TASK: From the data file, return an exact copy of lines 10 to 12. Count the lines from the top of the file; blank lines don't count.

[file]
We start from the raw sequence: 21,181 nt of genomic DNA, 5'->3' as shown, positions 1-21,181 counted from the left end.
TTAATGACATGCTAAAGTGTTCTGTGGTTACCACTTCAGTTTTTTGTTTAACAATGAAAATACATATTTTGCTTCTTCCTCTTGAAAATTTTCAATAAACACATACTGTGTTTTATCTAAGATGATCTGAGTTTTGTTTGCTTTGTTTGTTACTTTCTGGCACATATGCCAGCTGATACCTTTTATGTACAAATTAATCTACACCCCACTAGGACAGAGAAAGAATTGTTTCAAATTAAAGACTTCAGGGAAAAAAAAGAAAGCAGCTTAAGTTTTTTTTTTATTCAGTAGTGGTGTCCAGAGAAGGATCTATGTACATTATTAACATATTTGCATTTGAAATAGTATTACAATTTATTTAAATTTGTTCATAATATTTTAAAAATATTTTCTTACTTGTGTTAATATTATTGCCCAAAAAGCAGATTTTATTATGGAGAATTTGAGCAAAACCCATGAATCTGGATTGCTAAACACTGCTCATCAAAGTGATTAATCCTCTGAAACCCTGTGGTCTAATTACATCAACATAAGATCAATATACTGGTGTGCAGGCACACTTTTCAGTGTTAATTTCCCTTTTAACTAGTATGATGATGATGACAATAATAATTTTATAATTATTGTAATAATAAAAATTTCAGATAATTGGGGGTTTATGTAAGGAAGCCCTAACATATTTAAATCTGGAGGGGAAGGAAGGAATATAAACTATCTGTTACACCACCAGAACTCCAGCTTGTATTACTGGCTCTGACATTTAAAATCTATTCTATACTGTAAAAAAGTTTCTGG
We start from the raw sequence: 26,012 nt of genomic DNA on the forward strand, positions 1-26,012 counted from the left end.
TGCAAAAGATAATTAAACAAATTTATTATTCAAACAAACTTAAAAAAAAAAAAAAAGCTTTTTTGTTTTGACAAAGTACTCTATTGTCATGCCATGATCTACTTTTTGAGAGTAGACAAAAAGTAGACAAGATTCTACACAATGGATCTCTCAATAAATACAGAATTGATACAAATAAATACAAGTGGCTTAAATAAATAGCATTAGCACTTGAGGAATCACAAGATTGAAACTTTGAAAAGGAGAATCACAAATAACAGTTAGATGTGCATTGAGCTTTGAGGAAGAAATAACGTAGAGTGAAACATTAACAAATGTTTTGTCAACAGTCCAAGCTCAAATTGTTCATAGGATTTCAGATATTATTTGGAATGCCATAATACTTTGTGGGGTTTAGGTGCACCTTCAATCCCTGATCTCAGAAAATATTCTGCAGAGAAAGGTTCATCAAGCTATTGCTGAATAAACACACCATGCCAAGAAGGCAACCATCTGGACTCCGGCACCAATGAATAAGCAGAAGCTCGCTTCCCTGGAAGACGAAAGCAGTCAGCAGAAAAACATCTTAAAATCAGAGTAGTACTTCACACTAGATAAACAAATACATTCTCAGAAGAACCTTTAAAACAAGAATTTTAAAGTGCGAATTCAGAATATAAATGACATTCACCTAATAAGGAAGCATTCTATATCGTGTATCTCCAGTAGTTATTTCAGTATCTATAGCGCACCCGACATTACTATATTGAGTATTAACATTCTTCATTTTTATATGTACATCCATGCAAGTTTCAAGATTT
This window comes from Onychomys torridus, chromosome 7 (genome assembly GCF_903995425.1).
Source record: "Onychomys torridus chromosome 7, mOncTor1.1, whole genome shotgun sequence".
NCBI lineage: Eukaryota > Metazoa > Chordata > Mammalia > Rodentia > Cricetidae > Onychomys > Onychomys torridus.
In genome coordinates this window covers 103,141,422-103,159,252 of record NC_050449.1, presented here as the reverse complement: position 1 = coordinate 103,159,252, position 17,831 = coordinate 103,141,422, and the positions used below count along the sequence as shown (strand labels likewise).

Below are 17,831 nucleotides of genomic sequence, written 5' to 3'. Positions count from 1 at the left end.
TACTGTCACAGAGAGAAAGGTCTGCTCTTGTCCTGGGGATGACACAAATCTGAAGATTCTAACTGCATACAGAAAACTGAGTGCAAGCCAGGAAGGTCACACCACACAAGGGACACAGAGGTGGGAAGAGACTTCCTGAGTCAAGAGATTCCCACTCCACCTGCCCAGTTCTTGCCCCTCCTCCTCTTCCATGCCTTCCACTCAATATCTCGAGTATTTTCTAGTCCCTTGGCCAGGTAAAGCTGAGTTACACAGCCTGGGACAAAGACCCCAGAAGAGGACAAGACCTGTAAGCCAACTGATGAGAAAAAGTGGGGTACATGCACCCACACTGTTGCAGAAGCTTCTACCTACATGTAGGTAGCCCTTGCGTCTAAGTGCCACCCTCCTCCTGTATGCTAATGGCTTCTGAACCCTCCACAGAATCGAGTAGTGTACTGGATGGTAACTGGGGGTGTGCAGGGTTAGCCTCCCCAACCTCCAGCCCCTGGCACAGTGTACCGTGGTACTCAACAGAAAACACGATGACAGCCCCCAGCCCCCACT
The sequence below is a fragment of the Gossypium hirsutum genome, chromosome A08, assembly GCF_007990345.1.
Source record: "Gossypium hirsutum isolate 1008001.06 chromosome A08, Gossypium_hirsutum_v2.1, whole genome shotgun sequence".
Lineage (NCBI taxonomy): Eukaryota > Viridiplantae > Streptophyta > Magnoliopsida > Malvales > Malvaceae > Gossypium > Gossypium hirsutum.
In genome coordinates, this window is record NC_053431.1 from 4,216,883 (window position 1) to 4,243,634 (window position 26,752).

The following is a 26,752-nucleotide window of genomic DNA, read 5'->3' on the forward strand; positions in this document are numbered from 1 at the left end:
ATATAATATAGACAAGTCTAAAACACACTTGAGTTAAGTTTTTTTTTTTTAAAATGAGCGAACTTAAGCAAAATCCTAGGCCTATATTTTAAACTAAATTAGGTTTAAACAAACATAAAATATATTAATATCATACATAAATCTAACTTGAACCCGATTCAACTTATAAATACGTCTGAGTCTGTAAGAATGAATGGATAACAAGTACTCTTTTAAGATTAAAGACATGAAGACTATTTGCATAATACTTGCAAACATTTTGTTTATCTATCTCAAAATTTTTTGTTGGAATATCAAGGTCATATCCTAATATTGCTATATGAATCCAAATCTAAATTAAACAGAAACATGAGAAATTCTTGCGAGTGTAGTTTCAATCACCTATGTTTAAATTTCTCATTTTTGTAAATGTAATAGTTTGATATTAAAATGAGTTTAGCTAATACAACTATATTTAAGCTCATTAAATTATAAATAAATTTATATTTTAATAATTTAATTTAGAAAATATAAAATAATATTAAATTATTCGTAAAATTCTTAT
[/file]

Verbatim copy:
TACTGTCACAGAGAGAAAGGTCTGCTCTTGTCCTGGGGATGACACAAATCTGAAGATTCTAACTGCATACAGAAAACTGAGTGCAAGCCAGGAAGGTCACACCACACAAGGGACACAGAGGTGGGAAGAGACTTCCTGAGTCAAGAGATTCCCACTCCACCTGCCCAGTTCTTGCCCCTCCTCCTCTTCCATGCCTTCCACTCAATATCTCGAGTATTTTCTAGTCCCTTGGCCAGGTAAAGCTGAGTTACACAGCCTGGGACAAAGACCCCAGAAGAGGACAAGACCTGTAAGCCAACTGATGAGAAAAAGTGGGGTACATGCACCCACACTGTTGCAGAAGCTTCTACCTACATGTAGGTAGCCCTTGCGTCTAAGTGCCACCCTCCTCCTGTATGCTAATGGCTTCTGAACCCTCCACAGAATCGAGTAGTGTACTGGATGGTAACTGGGGGTGTGCAGGGTTAGCCTCCCCAACCTCCAGCCCCTGGCACAGTGTACCGTGGTACTCAACAGAAAACACGATGACAGCCCCCAGCCCCCACT
The sequence below is a fragment of the Gossypium hirsutum genome, chromosome A08, assembly GCF_007990345.1.
Source record: "Gossypium hirsutum isolate 1008001.06 chromosome A08, Gossypium_hirsutum_v2.1, whole genome shotgun sequence".